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THE VALIDITY OF ALTERNATIVE HAND WALL TOSS TESTS IN KOREAN CHILDREN
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Background and objective
The purpose of this study was to identify how the difficulty level of the Alternative Hand Wall Toss (AHWT) test changed according to the distance between the wall and the subject (2.0 or 1.2 m) and to determine the proper distance for 11–12-year-old elementary school students.
Material and methods
Fitness measurement data from participants of “A Study on Development of Fitness Accreditation Standards for National Fitness Award 100 Elementary School Students (aged 11 to 12) in 2018” (total n=2753; 2.0 m, n=1428; 1.2 m, n=1325) were selected. The ratios of numbers, means, and standard deviations of subjects who were unable to measure according to distance were calculated. Difficulty levels of six fitness tests including the AHWT test were calculated by applying the Rasch model of the Item Response Theory (IRT), and AHWT test difficulty levels according to distance, 2.0 and 1.2 m, were compared. All statistical significance levels were set at p<0.05.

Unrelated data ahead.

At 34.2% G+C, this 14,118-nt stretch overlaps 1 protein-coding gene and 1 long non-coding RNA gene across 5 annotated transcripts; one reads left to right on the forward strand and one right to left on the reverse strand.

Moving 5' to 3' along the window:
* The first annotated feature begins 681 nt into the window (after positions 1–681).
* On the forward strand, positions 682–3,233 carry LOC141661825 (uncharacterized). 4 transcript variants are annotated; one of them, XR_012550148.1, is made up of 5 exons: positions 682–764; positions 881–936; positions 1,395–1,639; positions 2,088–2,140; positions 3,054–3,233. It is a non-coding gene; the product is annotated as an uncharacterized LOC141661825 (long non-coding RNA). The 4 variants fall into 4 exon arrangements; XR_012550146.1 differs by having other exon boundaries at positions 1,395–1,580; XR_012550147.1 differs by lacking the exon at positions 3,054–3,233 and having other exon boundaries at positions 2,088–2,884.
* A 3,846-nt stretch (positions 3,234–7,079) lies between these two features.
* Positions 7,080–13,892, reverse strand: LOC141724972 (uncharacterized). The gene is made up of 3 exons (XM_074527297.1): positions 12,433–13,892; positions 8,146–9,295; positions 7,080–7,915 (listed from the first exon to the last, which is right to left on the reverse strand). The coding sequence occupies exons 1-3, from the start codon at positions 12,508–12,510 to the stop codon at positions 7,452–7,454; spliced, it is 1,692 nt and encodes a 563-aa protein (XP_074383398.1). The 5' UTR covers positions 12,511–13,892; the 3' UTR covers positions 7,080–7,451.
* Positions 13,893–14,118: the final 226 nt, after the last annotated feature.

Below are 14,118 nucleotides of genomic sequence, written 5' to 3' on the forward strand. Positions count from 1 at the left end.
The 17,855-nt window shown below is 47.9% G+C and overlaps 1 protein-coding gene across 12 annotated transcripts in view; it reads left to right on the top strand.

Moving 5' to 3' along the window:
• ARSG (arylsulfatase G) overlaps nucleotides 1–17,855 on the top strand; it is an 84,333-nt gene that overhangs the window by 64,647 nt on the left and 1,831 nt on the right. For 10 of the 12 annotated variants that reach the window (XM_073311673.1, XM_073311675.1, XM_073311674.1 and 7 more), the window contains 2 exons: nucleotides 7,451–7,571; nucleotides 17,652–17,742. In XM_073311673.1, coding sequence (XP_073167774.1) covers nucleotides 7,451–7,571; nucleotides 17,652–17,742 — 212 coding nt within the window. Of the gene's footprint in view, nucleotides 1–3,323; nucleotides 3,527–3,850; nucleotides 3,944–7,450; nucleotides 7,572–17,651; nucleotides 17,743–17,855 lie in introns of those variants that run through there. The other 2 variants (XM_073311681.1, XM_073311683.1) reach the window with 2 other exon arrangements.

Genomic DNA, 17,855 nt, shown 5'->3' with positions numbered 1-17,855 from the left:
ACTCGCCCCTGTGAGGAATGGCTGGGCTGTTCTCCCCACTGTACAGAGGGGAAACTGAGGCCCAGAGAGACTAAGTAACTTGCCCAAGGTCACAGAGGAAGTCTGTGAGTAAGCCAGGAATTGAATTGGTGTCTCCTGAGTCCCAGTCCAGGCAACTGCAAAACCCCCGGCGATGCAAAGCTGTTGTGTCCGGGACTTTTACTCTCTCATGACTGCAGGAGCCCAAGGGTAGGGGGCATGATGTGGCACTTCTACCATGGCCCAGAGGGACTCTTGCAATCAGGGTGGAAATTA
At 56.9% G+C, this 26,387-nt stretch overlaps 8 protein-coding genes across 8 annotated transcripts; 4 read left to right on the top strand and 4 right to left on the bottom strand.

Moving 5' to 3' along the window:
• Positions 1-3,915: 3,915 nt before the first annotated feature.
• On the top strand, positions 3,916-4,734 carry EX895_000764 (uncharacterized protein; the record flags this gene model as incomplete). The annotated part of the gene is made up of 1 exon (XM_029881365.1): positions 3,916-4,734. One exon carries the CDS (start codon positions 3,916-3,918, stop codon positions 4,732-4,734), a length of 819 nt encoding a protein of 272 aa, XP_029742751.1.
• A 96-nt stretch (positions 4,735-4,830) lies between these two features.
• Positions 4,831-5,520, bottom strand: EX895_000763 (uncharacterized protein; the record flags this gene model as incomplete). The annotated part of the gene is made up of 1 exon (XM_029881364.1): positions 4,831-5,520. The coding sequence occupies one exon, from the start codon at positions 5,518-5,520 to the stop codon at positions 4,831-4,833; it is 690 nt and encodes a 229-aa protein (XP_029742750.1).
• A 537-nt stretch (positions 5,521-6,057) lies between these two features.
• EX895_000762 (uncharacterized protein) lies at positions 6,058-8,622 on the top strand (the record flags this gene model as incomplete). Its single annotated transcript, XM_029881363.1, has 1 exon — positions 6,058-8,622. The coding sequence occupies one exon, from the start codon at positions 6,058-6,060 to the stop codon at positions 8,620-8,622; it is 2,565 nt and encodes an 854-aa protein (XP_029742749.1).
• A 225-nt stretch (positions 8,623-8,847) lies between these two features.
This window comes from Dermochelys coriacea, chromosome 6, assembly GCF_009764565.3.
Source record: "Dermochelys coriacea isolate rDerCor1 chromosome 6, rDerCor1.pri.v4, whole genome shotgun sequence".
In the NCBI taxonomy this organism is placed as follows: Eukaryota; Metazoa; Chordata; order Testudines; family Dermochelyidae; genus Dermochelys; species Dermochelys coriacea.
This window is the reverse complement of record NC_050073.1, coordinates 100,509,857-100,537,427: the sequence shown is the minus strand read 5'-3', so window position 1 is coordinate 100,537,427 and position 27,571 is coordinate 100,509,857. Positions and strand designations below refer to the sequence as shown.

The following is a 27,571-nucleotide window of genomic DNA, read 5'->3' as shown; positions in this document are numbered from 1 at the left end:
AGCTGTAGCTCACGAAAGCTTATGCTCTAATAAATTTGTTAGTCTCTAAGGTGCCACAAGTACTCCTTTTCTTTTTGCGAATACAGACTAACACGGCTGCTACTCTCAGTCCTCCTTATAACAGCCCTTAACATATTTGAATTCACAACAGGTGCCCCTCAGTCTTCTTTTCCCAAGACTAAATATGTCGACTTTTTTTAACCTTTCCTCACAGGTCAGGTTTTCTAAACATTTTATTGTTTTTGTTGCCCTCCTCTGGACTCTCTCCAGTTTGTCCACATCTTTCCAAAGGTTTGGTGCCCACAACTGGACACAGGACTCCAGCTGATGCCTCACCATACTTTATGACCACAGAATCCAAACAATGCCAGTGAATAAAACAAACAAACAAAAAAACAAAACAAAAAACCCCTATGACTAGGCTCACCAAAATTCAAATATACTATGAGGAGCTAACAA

Our findings were as follows: First, the ratios of subjects who performed 0 point (action) according to distance were 41 and 5.2% at 2.0 and 1.2 m, respectively. Second, there was no difference in the difficulty level among five test items except for the AHWT test; the difficulty level of the AHWT test was higher at 2.0 m than at 1.2 m. Third, there was test partiality based on gender when the distance was set to 2.0 m, but there was no test partiality when the distance was set to 1.2 m.
In conclusion, it is difficult to discriminate the ability of 11–12-year-old subjects if the distance to the wall is set to 2.0 m in the AHWT test because the difficulty level is too high. Therefore, we recommend setting the distance to 1.2 m for 11–12-year-old subjects.